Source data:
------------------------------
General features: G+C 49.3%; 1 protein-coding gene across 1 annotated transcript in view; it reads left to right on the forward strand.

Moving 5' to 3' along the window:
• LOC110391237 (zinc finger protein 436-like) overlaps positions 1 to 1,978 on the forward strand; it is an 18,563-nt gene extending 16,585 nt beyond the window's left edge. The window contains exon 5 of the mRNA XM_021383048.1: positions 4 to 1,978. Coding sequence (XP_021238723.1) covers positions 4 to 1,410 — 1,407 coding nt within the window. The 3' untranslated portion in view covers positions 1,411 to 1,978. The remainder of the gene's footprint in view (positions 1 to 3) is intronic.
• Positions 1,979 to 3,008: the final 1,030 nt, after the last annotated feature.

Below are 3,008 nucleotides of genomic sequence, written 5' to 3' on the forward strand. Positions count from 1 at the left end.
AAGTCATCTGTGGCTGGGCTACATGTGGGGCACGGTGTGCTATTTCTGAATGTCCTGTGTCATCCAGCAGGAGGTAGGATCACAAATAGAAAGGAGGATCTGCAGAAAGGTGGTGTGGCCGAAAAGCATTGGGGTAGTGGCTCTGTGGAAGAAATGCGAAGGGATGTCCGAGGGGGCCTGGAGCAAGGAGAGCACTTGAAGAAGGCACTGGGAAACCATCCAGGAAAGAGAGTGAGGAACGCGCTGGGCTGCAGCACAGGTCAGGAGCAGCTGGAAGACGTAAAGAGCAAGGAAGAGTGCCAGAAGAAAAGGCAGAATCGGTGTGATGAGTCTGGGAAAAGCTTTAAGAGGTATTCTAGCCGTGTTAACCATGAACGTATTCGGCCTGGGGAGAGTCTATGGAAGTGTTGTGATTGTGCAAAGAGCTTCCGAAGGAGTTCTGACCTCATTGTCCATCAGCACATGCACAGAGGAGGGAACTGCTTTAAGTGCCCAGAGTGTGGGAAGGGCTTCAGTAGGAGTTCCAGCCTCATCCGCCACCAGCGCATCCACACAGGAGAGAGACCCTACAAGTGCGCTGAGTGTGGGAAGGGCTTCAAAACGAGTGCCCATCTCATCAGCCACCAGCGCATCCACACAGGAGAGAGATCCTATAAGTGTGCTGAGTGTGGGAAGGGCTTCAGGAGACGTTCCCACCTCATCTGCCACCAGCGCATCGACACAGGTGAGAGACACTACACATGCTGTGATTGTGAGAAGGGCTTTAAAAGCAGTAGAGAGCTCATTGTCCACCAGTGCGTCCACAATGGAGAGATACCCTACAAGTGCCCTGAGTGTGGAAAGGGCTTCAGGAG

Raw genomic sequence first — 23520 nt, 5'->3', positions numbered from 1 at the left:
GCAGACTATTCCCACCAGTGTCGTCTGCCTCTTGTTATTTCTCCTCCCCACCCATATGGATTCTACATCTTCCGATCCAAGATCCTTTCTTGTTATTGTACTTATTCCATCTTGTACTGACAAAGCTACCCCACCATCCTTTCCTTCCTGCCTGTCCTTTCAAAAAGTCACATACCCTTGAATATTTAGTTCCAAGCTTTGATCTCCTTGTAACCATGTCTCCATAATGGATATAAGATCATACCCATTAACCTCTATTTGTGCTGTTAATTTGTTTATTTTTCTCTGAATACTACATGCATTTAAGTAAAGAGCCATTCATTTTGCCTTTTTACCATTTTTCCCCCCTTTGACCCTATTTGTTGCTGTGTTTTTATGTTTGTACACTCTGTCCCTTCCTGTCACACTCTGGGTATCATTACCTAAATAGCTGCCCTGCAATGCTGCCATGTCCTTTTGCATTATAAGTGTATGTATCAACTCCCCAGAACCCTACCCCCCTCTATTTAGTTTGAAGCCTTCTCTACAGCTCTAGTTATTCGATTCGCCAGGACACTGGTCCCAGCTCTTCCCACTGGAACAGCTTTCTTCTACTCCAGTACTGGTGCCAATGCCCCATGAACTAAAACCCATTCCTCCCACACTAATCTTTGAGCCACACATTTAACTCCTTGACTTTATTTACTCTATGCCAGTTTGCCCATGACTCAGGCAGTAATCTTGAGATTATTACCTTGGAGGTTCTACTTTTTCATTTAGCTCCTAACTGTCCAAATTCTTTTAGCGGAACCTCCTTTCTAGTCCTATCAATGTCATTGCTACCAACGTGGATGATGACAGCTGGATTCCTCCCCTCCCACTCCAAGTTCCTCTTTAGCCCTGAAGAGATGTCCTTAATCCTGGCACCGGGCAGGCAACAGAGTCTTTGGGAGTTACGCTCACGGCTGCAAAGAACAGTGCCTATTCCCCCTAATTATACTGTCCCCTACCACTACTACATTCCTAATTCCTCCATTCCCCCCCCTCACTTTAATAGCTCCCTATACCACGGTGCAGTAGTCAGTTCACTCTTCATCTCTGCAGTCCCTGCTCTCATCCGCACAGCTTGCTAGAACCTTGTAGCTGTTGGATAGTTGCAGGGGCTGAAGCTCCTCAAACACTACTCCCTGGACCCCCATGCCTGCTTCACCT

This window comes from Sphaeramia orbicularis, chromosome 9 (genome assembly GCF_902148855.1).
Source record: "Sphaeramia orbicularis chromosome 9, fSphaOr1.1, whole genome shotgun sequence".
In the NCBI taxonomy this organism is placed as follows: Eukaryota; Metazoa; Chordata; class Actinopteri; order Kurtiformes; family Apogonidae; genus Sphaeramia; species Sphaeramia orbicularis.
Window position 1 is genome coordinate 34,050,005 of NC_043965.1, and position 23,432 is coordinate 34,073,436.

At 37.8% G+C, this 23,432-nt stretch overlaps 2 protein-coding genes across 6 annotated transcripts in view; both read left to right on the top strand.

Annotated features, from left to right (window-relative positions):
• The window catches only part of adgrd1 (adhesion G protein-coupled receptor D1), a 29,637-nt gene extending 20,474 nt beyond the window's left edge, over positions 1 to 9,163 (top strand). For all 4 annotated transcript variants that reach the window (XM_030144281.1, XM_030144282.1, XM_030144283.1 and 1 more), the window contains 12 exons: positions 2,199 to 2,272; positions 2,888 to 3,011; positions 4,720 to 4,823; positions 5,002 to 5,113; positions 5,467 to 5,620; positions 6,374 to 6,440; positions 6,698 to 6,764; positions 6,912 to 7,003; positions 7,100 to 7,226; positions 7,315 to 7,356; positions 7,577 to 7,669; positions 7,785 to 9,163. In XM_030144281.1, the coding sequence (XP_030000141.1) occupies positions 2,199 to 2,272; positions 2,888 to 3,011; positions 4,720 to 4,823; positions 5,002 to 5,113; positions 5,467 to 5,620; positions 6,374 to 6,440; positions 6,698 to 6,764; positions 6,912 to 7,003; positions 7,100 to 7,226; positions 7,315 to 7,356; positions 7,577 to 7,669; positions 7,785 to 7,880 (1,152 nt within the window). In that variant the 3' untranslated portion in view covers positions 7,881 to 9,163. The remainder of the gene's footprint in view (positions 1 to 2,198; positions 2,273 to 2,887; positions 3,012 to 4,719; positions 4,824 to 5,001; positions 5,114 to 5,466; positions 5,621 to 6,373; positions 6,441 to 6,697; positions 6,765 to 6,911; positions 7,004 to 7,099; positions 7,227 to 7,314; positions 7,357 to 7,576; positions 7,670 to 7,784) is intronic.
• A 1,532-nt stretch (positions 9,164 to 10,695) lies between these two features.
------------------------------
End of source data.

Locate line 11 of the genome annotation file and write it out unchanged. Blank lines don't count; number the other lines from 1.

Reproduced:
In the NCBI taxonomy this organism is placed as follows: Eukaryota; Metazoa; Chordata; class Actinopteri; order Kurtiformes; family Apogonidae; genus Sphaeramia; species Sphaeramia orbicularis.